JOSEPH POORGRASS IN FACT
distance strictly localising the event, although Norfolk usually
Isolated in the fields south of Bramber are two of the quaintest churches in the county—Coombes and Botolphs. Neither has an attendant village.
The owl story, which crops up all over the country and is found in literature in Mr. Hardy's novel F<xr from the Madding Crowd, the scene whereof is a hundred miles west of Sussex, has a home also at Upper Beeding, the little dusty village
beyond Bramber across the river. Mr. Hardy gives the adventure to Joseph Poorgrass ; at Beeding, the hero is one Kiddy Wee. His rightful name was Kidd ; but being very small the village had invented this double diminutive. Lost in the wood he cried for help, just as Poorgrass did. " Who ? who ? " asked the owl. " Kiddy Wee o' Beedin','' was the reply.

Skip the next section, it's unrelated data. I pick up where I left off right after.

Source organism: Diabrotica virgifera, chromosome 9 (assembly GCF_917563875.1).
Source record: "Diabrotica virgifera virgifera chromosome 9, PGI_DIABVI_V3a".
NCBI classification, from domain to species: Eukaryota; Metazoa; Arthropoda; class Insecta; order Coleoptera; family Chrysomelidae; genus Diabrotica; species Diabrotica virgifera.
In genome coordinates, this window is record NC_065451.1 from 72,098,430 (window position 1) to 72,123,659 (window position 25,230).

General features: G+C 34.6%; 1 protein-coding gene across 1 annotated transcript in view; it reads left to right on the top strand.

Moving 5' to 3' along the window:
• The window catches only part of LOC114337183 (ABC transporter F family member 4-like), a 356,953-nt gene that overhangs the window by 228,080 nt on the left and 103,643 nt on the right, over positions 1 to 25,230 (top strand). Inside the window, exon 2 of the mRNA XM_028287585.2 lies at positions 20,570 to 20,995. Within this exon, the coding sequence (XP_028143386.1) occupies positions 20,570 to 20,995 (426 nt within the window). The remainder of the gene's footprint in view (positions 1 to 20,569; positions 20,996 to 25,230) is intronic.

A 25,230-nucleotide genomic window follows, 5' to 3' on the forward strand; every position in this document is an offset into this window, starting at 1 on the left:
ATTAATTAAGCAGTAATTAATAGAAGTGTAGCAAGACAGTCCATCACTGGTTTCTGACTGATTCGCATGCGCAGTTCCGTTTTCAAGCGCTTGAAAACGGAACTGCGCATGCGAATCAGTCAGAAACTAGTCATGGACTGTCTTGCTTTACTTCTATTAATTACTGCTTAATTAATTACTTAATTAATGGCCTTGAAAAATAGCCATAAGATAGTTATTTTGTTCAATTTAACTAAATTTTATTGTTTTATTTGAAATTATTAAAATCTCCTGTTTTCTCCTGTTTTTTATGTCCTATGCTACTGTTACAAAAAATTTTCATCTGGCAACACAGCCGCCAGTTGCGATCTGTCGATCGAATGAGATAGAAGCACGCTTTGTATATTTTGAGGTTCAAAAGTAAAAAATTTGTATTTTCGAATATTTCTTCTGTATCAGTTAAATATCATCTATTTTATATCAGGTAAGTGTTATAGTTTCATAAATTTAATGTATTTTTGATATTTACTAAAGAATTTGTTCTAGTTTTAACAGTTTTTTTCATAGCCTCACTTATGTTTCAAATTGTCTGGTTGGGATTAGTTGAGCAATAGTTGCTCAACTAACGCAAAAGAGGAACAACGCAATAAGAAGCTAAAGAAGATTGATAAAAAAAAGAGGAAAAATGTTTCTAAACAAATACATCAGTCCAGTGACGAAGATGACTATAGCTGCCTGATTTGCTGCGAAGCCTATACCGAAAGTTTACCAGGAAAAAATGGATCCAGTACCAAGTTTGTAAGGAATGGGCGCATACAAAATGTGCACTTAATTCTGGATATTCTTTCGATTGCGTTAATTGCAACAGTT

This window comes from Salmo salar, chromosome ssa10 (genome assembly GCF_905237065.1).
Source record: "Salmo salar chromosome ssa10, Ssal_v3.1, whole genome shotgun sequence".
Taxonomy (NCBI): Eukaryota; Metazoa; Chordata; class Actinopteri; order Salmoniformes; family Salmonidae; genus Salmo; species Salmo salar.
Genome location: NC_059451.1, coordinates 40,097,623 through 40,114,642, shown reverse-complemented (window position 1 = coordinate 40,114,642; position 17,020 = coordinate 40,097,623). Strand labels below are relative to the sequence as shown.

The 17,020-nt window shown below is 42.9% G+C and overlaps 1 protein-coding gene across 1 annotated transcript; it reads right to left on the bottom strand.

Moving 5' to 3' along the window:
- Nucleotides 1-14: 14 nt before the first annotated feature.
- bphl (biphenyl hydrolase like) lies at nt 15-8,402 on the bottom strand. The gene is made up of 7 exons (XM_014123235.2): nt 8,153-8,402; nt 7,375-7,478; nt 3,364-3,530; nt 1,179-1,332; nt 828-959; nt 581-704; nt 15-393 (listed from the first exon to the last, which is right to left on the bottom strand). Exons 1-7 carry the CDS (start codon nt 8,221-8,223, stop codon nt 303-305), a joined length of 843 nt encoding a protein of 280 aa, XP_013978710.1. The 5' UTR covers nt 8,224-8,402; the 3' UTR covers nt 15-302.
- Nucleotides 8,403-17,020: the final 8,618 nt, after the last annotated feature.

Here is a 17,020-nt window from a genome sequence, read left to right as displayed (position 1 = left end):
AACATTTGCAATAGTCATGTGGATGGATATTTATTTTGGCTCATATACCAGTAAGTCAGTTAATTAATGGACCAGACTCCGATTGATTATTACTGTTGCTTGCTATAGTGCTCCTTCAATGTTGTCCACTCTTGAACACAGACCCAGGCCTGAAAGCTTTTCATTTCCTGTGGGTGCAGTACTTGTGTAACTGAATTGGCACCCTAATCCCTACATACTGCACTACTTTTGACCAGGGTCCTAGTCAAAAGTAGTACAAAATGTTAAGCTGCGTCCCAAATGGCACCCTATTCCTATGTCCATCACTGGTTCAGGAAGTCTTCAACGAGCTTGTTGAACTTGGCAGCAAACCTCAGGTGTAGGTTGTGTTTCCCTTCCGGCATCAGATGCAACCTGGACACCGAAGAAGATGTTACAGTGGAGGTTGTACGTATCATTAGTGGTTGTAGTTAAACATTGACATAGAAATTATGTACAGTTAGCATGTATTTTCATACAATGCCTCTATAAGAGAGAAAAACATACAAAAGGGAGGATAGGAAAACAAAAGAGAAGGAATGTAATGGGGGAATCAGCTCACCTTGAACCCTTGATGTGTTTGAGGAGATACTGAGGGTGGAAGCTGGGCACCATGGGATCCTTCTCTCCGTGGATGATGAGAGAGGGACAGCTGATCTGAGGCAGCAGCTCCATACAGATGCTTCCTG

It was not long ago that a masterpiece was discovered at Beeding, in one of those unlikely places in which with ironical humour fine pictures so often hide themselves. It hung in a little general shop kept by an elderly widow. After passing unnoticed